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Crisis deals under pressure, economies slide

  A number of deals designed to cure the global financial crisis were in danger of unraveling on Wednesday, with losses mounting at banks and economies showing further signs of serious deterioration.


Economies including the euro zone, Britain, China and South Africa reported data supporting the arrival of a global recession. The International Monetary Fund withheld official backing for a $6 billion bailout plan for Iceland, the Financial Times reported, putting loans to the North Atlantic island nation at threat. Some of British banking giant Barclays’ biggest shareholders have threatened to vote against a planned £7 billion ($10.83 billion) capital raising unless it improves the terms of the deal, British newspapers said.

The latter follows a row over the crisis-driven planned purchase of British lender HBOS by Lloyds TSB with leading banking figures arguing a more competitive deal should be sought. Aides to US President-elect Barack Obama, meanwhile, were playing down reports of tension with the Bush administration over help for the stricken car industry. A feud within Japan’s cabinet over whether rich people should get payouts as part of a stimulus package looked set to be put aside after delaying the plan for weeks.

Questions are also beginning to be asked about just how much help governments can give. “The US’ financial resources are already stretched and a flood of new demands may overwhelm a government already staring down at a record budget deficit next year,” UBS economists said in a note. Financial markets were rocked again under the combined pressure of a global economic downturn and the worst financial crisis in 80 years.

There were more corporate profit warnings with General Motors shares falling on Tuesday to levels not seen since World War Two. “Whether it’s economic indicators or company news, it’s just too awful,” said Takashi Ushio, head of the investment strategy division at Marusan Securities in Tokyo.



The financial crisis took a further toll with France’s Natixis SA announcing falling investment banking revenue and Italy’s UniCredit posting a sharp drop in quarterly net profit. In Germany troubled property lender Hypo Real Estate Holding AG posted a pretax loss of €3.1 billion ($4 billion) in the Q3, more than analysts had expected. Losses and property writedowns ate into its income.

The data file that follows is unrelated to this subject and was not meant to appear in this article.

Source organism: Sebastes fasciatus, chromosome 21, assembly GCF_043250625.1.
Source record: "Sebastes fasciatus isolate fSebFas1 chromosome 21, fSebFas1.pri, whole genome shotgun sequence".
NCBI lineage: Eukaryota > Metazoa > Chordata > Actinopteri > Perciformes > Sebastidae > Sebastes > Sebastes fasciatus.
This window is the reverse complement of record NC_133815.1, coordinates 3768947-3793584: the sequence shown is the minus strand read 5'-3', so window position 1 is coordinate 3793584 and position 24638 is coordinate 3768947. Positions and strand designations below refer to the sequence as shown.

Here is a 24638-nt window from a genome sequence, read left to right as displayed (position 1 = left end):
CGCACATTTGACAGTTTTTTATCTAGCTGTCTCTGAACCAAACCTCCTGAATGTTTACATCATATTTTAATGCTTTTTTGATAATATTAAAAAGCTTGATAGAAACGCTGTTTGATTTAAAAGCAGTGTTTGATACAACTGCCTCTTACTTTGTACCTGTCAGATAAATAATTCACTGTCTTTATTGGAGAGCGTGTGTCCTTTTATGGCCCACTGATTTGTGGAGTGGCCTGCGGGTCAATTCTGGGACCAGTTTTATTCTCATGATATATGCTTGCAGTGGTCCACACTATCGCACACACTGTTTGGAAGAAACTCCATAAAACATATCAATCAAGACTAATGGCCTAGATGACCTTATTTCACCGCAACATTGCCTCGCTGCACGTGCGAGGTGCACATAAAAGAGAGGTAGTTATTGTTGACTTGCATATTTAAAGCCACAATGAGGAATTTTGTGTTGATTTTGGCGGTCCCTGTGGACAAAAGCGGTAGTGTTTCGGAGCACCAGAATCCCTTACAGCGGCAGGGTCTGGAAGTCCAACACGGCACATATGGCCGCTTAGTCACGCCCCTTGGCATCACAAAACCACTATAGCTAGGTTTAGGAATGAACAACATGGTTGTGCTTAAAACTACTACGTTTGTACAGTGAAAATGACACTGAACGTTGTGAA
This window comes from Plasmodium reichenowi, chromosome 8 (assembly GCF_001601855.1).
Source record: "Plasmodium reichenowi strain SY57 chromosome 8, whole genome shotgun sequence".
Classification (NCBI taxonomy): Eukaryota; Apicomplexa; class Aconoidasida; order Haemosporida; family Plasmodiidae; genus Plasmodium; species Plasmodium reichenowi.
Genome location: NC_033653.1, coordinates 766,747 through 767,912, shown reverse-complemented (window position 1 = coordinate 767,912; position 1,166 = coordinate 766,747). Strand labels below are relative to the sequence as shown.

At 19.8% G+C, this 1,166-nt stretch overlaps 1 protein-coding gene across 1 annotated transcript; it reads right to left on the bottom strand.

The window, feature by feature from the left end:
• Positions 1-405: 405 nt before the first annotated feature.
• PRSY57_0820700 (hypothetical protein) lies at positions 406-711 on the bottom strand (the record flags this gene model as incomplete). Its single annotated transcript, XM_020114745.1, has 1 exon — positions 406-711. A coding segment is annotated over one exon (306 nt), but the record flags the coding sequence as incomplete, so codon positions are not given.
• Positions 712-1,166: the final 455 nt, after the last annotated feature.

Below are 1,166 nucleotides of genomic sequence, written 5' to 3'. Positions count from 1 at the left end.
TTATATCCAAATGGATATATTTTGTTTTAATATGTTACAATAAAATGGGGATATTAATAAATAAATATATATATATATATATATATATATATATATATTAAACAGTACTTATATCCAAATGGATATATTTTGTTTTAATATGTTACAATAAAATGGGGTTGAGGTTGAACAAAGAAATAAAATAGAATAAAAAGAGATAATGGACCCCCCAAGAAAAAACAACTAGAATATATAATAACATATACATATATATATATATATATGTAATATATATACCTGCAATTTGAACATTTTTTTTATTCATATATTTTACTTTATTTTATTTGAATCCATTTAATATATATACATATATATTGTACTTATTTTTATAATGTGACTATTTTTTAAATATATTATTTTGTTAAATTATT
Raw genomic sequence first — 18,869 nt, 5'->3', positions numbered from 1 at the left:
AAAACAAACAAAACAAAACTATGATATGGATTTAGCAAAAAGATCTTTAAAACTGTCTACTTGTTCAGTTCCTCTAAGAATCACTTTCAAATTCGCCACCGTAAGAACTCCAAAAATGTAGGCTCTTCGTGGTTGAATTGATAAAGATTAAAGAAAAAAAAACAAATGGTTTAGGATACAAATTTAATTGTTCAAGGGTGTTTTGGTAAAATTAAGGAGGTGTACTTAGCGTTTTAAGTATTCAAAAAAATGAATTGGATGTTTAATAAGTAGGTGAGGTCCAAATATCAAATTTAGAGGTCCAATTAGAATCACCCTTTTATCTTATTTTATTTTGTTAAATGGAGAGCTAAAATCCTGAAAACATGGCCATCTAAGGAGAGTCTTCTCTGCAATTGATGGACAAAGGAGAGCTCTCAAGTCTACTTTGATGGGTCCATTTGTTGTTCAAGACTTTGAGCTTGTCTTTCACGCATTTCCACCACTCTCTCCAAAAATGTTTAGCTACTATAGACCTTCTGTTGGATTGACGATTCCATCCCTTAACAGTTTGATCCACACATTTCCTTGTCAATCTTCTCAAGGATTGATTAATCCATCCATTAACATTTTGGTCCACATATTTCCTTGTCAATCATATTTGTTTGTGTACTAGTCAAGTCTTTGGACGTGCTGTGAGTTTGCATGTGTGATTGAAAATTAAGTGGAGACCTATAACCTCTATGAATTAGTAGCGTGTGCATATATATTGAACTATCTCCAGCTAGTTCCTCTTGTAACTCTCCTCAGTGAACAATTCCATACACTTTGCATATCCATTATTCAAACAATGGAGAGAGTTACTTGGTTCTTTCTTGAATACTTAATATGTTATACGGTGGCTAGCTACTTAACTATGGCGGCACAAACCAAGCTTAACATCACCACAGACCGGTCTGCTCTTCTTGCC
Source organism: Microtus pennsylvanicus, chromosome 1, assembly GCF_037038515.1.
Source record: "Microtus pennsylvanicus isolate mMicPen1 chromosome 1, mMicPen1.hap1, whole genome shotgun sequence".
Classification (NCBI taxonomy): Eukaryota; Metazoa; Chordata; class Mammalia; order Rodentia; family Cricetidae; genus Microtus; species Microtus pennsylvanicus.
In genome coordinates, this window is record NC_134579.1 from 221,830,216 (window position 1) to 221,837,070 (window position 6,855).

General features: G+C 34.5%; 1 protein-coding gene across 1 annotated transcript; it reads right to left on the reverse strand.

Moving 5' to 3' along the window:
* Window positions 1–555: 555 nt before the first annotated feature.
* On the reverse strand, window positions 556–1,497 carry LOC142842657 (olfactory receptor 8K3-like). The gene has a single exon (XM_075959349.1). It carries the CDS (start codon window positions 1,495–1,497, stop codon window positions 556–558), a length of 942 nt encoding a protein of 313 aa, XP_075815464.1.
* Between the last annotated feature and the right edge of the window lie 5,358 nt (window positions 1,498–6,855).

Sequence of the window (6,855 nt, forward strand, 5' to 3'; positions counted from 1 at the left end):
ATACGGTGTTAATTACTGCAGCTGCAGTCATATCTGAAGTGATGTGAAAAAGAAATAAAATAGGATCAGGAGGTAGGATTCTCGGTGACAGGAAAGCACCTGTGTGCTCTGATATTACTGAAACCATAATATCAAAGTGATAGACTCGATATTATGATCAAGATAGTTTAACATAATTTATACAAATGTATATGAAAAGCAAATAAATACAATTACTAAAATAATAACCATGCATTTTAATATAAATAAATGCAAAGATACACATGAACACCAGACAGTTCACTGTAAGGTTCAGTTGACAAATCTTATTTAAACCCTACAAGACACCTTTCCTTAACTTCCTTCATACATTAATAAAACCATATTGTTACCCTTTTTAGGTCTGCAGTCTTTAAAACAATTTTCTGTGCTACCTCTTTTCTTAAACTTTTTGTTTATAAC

Dutch group ING posted its first-ever quarterly loss due to impairments on stocks and bonds, counterparty losses and property writedowns. Insurer Swiss Life said Q3 premium volumes fell 11% to CHF 3.075 billion ($2.61 billion) and warned it would not meet its full-year net profit guidance. This came against a background of continuing decline in world economies.

Euro zone industrial production fell more than expected in September, underlining beliefs the economy contracted in the third quarter and entered a technical recession. Production in the 15-country area fell 1.6% month-on-month and 2.4% year-on-year. British unemployment rose to its highest level in more than a decade in the three months to September.

The Bank of England, meanwhile, said the British economy would shrink sharply next year and inflation could be less than 1%. China’s retail sales data pointed to slowing consumption and South Africa reported that retail sales had fallen for the fifth month running.



The World Bank said more countries were seeking its help. The head of the Organization for Economic Cooperation and Development, Angel Gurria, said there was room for further interest rate cuts in the stagnating euro zone. World Bank President Robert Zoellick said global trade may drop next year for the first time in more than a quarter of a century as the worldwide credit crisis cuts into trade financing. “It is our estimate that trade could actually fall, not grow more slowly or have growth fall, but actually fall next year, for the first time since 1982,” Zoellick said in an interview with Reuters ahead of a meeting of world leaders.

Zoellick said the bank expected its lending to increase to $35 billion this year from $13.5 billion last year, adding that countries such as Mexico, Indonesia and Colombia were tapping its contingency financing fund amid worries about access to credit. Investors, meanwhile, were looking to a summit of world leaders in Washington on Saturday for solutions, although President-elect Obama is steering clear of the meeting. (Reuters)